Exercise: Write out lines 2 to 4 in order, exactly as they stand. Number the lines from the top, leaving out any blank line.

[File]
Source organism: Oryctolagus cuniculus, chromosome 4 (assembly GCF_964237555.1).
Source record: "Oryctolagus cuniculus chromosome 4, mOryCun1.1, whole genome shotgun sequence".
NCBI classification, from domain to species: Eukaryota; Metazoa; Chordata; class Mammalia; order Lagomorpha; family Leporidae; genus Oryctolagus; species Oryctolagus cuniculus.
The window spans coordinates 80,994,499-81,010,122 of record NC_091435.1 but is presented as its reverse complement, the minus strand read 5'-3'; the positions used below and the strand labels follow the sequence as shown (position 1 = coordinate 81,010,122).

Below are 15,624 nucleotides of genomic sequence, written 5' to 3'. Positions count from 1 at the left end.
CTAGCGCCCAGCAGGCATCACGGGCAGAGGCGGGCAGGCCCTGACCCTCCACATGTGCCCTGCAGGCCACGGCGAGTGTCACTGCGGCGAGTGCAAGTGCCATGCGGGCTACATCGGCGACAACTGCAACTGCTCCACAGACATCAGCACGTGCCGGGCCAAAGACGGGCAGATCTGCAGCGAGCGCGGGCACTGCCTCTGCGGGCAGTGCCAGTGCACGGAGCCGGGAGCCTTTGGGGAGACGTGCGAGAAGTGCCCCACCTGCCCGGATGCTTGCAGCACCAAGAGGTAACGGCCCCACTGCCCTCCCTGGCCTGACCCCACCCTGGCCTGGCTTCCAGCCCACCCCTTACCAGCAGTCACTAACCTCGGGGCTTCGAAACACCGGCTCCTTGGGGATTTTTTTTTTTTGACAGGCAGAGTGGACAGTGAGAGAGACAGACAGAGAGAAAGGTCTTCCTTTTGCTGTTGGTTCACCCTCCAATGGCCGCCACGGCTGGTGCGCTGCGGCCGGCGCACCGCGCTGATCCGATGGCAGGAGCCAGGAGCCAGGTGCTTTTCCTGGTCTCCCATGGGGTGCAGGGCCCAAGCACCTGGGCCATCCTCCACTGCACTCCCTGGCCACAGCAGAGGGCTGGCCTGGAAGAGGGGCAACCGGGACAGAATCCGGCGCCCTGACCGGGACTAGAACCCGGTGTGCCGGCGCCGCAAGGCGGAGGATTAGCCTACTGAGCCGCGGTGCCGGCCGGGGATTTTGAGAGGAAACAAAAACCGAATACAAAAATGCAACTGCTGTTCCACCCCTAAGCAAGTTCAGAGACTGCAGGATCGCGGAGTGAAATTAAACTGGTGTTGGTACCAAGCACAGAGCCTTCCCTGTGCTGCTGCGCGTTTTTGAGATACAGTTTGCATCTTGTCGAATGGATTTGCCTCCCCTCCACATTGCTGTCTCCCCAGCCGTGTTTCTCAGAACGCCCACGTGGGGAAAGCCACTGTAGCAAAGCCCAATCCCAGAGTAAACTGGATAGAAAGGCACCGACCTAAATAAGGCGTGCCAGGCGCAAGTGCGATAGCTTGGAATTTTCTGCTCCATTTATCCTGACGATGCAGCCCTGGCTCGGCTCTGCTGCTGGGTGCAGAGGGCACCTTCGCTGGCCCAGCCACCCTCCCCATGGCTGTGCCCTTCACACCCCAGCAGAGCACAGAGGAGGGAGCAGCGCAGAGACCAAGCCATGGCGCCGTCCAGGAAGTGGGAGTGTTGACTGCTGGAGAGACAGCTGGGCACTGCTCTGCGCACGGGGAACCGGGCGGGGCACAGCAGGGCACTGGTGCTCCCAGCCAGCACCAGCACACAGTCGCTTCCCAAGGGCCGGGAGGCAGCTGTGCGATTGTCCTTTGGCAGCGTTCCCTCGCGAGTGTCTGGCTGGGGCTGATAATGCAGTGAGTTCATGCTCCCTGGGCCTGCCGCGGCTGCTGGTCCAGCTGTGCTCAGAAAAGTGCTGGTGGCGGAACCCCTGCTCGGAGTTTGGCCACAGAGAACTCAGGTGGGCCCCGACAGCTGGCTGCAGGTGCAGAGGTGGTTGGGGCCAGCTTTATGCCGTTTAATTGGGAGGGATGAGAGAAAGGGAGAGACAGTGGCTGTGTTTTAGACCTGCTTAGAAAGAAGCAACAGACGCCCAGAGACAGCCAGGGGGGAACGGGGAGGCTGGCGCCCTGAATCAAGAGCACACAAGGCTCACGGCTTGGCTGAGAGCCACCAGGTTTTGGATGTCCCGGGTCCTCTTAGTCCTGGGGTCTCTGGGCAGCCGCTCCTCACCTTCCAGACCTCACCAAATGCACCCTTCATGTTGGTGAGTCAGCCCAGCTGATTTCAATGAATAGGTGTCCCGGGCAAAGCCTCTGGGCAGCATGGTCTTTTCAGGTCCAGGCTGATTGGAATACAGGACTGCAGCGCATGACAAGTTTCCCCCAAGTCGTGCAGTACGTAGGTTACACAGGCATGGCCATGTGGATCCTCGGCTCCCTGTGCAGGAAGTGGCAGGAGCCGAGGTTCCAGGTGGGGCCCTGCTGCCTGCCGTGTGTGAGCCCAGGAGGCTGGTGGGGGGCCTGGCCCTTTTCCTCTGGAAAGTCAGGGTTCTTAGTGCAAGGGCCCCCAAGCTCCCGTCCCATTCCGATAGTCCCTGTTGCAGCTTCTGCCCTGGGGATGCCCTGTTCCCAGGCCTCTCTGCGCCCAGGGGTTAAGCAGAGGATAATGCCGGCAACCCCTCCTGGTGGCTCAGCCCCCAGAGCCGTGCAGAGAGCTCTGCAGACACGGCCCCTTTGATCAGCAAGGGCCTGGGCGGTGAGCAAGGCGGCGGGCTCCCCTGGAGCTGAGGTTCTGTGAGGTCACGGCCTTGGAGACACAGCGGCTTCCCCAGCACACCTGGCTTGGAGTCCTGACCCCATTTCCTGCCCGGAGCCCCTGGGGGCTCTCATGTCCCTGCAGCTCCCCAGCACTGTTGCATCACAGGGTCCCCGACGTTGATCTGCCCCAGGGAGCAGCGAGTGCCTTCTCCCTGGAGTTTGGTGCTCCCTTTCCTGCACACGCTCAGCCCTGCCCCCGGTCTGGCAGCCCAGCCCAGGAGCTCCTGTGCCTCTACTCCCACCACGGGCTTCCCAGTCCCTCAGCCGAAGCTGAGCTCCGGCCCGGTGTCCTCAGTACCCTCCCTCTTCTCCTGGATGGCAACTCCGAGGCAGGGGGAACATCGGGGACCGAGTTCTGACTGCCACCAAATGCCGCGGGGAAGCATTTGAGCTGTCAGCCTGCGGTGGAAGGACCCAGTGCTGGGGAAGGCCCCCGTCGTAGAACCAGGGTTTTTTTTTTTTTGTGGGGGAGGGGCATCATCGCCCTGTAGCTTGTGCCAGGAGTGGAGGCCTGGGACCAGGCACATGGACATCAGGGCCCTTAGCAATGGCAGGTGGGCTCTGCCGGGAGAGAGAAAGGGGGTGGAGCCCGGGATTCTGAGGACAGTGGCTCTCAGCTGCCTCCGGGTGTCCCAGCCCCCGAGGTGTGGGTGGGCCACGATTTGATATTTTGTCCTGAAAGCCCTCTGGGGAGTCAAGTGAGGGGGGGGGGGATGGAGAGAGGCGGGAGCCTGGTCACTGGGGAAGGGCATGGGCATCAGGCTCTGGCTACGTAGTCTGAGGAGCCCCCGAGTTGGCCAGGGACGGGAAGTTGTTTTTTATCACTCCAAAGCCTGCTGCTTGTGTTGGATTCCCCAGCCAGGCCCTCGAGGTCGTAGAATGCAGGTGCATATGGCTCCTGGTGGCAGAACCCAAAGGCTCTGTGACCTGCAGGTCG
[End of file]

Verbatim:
Source record: "Oryctolagus cuniculus chromosome 4, mOryCun1.1, whole genome shotgun sequence".
NCBI classification, from domain to species: Eukaryota; Metazoa; Chordata; class Mammalia; order Lagomorpha; family Leporidae; genus Oryctolagus; species Oryctolagus cuniculus.
The window spans coordinates 80,994,499-81,010,122 of record NC_091435.1 but is presented as its reverse complement, the minus strand read 5'-3'; the positions used below and the strand labels follow the sequence as shown (position 1 = coordinate 81,010,122).